By collaborating in these ways, we can build smarter AI systems that help us recognize and mitigate our hallucinations. In healthcare, AI assists in analyzing human decisions, identifying inconsistencies, and prompting clinicians to ensure improved diagnostic accuracy while maintaining human accountability.

While we strive to enhance the accuracy of LLMs, we must not disregard how their current fallibility serves as a mirror reflecting our imperfections.

Luke Prokop with a Great Choice to Live an Open and Authentic Life

Luke Prokop with a Great Choice to Live an Open and Authentic Life

Only a month after Carl Nassib became the first NFL athlete to come out as homosexual, Luke Prokop of the Nashville Predators became the first active player under an NHL contract to do so on Tuesday. This is momentous and breakthrough news to those who have always appreciated and valued sports. But is this the new normal for the next generation of young sports enthusiasts and players?

Luke Prokop Opened up to the World

Professional male sportsmen are idolized in society for their incredible toughness, masculinity, and, perhaps most importantly, their bravery on the court, pitch, field, or arena floor. Isn’t it strange that some of the strongest and most courageous among them are terrified of being themselves and losing a game/career that they’ve spent countless years perfecting? Many LGBTQ+ male athletes have been afraid to live an open and true life outside of their sport. Choosing between liking yourself and enjoying your sport is an impossible choice that has proven to be an ultimatum and, ultimately, a downfall for countless professional athletes.

Fear of What?

Luke Prokop So, what were we afraid of? And why is that? Many of the current cautions to athletes were antiquated conceptions of loss and consequence based on little to no actual data or instances. Whether it was conservative fans who wanted football to be a place where they wouldn’t be judged for their views on exclusion, or owners who were solely interested in making money, the athletic world has finally moved on from this antiquated idea. Every male professional player who has come out before Luke Prokop’s confession has contributed to the breakdown of this fear-based mindset. We are on the edge of the most open and progressive age in male sports history, now that the hate and bigotry against LGBTQ+ male athletes have lost their anonymous and nameless perpetrators.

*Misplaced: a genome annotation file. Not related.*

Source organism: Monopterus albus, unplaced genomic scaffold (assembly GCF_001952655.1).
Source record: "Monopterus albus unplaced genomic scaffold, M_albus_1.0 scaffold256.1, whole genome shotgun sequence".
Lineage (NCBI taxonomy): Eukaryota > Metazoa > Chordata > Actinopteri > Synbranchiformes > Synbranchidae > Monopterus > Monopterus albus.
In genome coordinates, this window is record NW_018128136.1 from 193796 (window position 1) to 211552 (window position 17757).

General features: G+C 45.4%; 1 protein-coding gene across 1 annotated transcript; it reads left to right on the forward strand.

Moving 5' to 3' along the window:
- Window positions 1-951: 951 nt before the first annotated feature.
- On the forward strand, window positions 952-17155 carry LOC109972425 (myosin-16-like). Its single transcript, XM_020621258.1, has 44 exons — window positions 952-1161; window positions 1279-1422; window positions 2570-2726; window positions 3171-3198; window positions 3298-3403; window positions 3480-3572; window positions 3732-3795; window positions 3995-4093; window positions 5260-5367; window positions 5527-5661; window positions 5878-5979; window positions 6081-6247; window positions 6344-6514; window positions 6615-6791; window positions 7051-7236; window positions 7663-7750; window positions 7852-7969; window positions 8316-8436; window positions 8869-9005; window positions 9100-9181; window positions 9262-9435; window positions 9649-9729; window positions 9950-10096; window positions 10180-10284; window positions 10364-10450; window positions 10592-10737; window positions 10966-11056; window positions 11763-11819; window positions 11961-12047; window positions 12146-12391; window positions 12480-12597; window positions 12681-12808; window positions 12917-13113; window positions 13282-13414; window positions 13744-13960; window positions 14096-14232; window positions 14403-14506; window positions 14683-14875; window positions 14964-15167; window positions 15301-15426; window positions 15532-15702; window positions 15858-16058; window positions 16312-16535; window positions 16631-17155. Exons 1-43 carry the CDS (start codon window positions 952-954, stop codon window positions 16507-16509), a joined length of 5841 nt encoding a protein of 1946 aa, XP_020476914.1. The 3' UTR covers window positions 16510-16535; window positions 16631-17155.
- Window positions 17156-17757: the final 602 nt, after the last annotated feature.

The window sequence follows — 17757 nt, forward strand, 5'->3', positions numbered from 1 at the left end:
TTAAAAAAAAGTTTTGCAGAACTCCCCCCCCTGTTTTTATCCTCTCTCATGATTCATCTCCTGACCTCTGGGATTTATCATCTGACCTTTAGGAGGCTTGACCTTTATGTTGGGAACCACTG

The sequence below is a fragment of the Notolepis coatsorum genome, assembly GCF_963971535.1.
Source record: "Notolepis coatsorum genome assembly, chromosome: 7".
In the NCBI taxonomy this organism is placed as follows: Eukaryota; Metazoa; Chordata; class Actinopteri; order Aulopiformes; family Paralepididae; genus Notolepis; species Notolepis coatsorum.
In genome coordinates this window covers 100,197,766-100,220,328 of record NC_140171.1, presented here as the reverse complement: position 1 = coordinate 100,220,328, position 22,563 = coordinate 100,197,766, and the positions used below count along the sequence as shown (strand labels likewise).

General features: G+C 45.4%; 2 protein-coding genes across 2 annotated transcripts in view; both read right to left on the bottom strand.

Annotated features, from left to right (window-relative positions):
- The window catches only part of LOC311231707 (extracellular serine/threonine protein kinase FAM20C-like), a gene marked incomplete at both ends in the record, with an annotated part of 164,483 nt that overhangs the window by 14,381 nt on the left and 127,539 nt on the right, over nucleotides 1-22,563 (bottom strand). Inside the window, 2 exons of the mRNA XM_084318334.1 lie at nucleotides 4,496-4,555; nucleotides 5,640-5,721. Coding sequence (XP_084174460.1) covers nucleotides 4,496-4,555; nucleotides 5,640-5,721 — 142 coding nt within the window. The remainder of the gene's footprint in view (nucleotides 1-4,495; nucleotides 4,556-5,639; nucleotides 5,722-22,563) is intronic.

Let’s leave Luke Prokop’s confession aside for a minute. Those who have spent their entire lives seeing people who look, love, and believe like them sometimes forget the value of representation. When it comes to LGBTQ+ inclusivity, politics, movies, and television have all been years ahead of masculine sports. Sports seemed like the only place many people didn’t belong since they didn’t see anyone who looked like them there. The only industry with such low numbers is professional male athletes, which people can count on one hand. Look to our female sports leagues, for an example, of how to build a league that is not only inclusive but also allows its athletes to be themselves and speak up for who they are and what they believe in. They have been setting the example and laying the groundwork for years.